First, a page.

The most unlikely feature of rock'n'roll music was the prominence of falsetto singing whereby male singers mimicked female voices. It is prominent throughout the hit recordings of Jackie Wilson, Sam Cooke, Del Shannon, Roy Orbison and Frankie Valli, and one of the first artists to exploit this sound was Jimmy Jones, who had international success with "Handy Man" and "Good Timin'" (both 1960). With "Good Timin'", a UK No 1, Jones became the first black artist to sell a million copies of a single in the UK.
Jimmy Jones was born in Birmingham, Alabama in 1930 and he war raised with a love for black vaudeville acts. He would attach bottle tops to his sneakers so that he could tap dance, and he loved hearing gospel singers with their voices. His first single, "Woman, Woman, Woman", was made with the doo-wop group the Sparks Of Rhythm in 1955 and he also recorded with the Savoys, the Pretenders and the Jones Boys. Although he did not have chart success, he was known around the Brill Building in New York and he would make demos for songwriters.
When Jones awoke with the idea for "Handy Man", his wife told him to go back to sleep but he knew he had something. He showed it to Otis Blackwell, who had written hits for Elvis Presley and Jerry Lee Lewis. Blackwell knocked the song into shape and the humorous lyric was about a modern-day Lothario with no skills at all, except for repairing broken hearts. This kept him busy 24 hours a day.
When the flautist did not arrive for the demo session, Otis Blackwell whistled in his place. The result was so successful that it was issued as a single. A disc jockey in Pittsburgh started playing it and it became a huge success, climbing to No 2 in the US and No 3 in the UK.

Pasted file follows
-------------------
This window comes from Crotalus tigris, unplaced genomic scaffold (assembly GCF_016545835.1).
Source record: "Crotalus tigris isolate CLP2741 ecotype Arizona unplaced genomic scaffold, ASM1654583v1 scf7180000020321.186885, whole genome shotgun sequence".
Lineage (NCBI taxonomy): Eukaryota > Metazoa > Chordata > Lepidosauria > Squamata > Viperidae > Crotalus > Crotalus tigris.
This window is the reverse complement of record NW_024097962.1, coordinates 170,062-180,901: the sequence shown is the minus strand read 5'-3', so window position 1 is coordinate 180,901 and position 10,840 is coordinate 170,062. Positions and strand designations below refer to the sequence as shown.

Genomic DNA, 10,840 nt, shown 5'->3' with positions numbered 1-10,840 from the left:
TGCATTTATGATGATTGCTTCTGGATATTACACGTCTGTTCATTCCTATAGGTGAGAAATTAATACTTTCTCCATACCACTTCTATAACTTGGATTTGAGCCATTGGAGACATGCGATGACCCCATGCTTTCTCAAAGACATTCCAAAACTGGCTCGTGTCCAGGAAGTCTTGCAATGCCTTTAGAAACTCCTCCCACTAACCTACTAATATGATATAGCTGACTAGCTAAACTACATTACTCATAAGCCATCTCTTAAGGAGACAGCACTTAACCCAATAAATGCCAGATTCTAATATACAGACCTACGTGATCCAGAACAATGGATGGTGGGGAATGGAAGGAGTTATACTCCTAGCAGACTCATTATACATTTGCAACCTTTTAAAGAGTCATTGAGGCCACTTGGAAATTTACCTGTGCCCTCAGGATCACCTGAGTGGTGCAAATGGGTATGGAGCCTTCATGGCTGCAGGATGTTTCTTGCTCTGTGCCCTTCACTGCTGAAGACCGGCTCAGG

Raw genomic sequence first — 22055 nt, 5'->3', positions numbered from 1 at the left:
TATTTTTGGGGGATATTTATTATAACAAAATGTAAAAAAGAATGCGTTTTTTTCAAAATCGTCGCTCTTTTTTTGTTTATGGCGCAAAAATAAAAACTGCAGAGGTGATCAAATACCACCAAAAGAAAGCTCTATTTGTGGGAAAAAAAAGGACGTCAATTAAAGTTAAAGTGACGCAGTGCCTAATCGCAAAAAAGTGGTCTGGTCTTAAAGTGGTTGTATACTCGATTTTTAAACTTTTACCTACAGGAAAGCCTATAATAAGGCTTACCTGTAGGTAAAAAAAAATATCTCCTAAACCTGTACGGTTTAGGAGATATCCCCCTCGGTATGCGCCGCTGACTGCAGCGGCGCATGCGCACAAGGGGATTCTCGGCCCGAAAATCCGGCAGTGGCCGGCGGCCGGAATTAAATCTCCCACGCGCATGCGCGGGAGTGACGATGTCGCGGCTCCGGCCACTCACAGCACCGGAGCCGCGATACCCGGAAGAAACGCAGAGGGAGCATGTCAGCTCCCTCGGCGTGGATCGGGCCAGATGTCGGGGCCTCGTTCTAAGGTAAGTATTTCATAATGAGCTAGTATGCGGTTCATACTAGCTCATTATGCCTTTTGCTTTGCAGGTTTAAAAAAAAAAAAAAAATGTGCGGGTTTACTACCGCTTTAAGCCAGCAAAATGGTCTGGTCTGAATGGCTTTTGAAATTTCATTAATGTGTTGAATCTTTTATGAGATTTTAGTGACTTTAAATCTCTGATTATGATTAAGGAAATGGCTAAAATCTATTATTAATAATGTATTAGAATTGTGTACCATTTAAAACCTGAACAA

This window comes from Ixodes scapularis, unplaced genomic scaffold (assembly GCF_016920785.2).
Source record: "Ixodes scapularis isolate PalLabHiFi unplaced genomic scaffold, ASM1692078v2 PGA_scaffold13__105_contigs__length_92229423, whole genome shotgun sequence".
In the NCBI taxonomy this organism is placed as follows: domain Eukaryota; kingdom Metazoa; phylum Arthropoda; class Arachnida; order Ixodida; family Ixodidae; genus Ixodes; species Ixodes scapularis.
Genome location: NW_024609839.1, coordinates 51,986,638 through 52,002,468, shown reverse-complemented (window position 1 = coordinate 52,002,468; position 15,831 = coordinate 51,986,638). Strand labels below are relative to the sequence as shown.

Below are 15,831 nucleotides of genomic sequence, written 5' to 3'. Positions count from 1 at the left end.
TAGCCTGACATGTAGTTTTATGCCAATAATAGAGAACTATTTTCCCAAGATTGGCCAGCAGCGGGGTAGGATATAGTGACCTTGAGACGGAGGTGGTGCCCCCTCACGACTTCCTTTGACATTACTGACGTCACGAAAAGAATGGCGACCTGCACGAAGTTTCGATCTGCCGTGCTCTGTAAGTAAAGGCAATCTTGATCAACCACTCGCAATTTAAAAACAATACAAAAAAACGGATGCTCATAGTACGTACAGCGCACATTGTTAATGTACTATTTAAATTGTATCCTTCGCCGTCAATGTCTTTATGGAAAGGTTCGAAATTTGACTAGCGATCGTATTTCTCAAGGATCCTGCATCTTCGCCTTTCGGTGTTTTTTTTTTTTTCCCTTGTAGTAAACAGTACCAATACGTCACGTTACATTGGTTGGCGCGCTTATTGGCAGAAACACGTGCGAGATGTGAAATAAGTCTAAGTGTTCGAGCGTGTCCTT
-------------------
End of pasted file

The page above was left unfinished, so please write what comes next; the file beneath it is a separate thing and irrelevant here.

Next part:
"Good Timin'" followed the same path, but the song was written by Fred Tobias (part of a remarkable songwriting dynasty – eight members of the family wrote hit songs) and Clint Ballard Jr (the manager of the Kalin Twins and the writer of "You're No Good"). The record made No 3 in the US and topped the charts here, enabling Jones to tour the UK with the up-and-coming British singer, Mark Wynter.
"I was offered the tour by Arthur Howes and I was thrilled," Wynter recalled. "'Handy Man' and 'Good Timin'' were really good records and Jimmy was a great stage performer. He could do a back-flip and land on the floor with the splits. He was a really nice guy, too, but he faded off."
Jones, whose act was modelled on Jackie Wilson's, was the first person to introduce British audiences to the twist. However, he could not achieve another major single. He had limited success with Don Covay's "I Just Go For You" and Van McCoy's "Ready For Love". His first album, Good Timin', included the original version of "Wondrous Place", which became an iconic song with a different arrangement for Billy Fury. Some of his records were dire, notably "Ee-I, Ee-I, Oh!", which was not about Old MacDonald, but his daughter, Sue.
Jones was disillusioned as most of his earnings remained with his manager, Norm Riley. Riley checked himself into an asylum and declared himself insane to avoid claims from his clients.
Although Jones became a forgotten figure, "Handy Man" has retained its appeal as a much covered song. In 1964 Del Shannon made a successful revival, very much in Jones' style, while James Taylor fancied a melancholy approach in 1977. It could also be argued that Neil Sedaka's "Calendar Girl" (1961) owed something to "Handy Man", and Jones did consider court action against Culture Club for "Karma Chameleon" (1983). "I might have heard it," their lead singer Boy George admitted, "but it was certainly not something I sat down and copied. We gave him 10 pence and an apple."
Jones' records were popular during the Northern Soul era and, throughout the years, Jones was foolishly encouraged to ape his successes. They ranged from "Mr Fix-It" (1963) to the disco remake "Handyman's Back In Town" (1981). In 1990 he released a new album, Grandma's Rock'n'Roll Party, and came to the UK the following year for a rock'n'roll show at Wembley.
James A Jones, singer: born Birmingham, Alabama 2 June 1930; married (one son, two daughters); died Aberdeen, North Carolina 2 August 2012.
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